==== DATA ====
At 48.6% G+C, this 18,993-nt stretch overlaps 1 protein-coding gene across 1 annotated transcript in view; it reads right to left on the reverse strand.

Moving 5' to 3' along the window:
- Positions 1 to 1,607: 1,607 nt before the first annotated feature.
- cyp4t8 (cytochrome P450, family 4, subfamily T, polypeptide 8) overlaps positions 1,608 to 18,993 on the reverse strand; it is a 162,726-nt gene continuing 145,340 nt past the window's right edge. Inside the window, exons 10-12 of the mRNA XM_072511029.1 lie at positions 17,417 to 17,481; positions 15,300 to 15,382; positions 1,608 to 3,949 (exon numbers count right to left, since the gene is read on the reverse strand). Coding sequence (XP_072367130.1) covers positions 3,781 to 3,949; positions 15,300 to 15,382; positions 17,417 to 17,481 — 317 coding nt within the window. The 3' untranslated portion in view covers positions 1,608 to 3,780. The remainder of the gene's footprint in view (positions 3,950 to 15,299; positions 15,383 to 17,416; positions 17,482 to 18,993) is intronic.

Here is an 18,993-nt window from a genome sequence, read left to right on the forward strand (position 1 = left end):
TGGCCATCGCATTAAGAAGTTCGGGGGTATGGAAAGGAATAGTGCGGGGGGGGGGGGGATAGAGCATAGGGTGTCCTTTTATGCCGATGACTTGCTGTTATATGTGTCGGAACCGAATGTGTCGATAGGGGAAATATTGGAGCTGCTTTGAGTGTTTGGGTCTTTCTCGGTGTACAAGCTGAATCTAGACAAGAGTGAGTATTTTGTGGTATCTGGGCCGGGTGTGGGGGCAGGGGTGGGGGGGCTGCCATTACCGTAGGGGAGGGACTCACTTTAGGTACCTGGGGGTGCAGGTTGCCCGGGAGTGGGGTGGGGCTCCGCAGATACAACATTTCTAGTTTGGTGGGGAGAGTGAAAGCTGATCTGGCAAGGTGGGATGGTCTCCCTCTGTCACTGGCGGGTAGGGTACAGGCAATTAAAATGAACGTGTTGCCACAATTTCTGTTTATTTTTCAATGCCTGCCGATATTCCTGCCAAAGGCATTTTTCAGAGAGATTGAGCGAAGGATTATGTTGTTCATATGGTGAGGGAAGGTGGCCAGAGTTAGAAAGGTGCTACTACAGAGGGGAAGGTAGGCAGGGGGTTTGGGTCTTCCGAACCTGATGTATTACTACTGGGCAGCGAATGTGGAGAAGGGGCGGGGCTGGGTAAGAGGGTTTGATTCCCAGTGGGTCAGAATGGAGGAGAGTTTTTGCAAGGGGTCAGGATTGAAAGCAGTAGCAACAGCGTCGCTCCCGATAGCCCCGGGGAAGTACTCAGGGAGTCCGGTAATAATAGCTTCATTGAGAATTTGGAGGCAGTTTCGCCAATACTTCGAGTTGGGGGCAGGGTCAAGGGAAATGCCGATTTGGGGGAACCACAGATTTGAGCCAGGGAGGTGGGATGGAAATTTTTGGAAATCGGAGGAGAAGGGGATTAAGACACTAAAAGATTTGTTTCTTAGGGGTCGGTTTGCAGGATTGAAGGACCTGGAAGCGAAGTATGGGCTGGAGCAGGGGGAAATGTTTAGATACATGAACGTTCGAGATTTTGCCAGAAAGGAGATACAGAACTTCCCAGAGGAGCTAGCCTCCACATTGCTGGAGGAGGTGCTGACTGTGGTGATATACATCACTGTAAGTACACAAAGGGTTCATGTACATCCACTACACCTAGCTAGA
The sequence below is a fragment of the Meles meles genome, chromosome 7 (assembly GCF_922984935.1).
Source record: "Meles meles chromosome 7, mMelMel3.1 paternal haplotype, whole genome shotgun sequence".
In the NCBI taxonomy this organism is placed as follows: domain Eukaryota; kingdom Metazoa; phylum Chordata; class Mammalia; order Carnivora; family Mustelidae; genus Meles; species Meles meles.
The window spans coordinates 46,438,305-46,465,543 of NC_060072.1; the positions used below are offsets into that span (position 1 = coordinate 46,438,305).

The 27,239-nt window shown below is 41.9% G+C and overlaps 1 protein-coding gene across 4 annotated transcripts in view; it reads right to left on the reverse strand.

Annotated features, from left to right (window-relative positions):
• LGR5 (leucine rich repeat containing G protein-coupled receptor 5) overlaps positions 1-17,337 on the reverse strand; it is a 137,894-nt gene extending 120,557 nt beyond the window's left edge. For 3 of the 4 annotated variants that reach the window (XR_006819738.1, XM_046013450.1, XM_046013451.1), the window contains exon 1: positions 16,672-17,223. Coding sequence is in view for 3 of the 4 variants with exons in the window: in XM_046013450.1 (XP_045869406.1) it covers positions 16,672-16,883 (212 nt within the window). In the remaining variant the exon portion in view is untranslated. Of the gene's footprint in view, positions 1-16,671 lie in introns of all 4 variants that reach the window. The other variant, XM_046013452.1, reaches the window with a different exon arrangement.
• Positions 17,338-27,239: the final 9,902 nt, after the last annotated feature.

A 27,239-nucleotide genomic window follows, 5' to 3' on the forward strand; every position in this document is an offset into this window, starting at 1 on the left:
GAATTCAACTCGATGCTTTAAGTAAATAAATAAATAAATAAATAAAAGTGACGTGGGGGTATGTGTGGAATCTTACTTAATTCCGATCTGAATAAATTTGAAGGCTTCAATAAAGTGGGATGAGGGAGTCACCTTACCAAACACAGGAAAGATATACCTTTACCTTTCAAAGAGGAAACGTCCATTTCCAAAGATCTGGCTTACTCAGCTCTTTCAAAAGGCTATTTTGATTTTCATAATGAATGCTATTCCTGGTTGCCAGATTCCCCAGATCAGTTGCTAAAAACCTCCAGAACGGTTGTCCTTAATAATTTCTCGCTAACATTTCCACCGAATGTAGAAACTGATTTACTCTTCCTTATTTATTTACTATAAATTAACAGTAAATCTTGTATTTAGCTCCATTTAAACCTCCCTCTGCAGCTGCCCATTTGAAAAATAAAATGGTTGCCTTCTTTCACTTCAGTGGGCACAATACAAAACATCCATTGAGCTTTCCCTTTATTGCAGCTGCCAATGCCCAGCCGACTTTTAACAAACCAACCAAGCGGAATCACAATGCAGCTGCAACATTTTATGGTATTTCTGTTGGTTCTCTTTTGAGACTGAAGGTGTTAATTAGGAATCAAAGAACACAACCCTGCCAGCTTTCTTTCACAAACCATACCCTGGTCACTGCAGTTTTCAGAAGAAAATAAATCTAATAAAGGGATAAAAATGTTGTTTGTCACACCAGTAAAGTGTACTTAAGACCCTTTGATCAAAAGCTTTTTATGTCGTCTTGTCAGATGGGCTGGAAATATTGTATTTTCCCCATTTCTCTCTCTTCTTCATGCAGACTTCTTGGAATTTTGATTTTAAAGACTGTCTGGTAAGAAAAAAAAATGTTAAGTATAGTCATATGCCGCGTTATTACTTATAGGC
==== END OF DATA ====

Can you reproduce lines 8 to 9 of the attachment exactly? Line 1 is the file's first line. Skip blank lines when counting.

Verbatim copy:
Source record: "Meles meles chromosome 7, mMelMel3.1 paternal haplotype, whole genome shotgun sequence".
In the NCBI taxonomy this organism is placed as follows: domain Eukaryota; kingdom Metazoa; phylum Chordata; class Mammalia; order Carnivora; family Mustelidae; genus Meles; species Meles meles.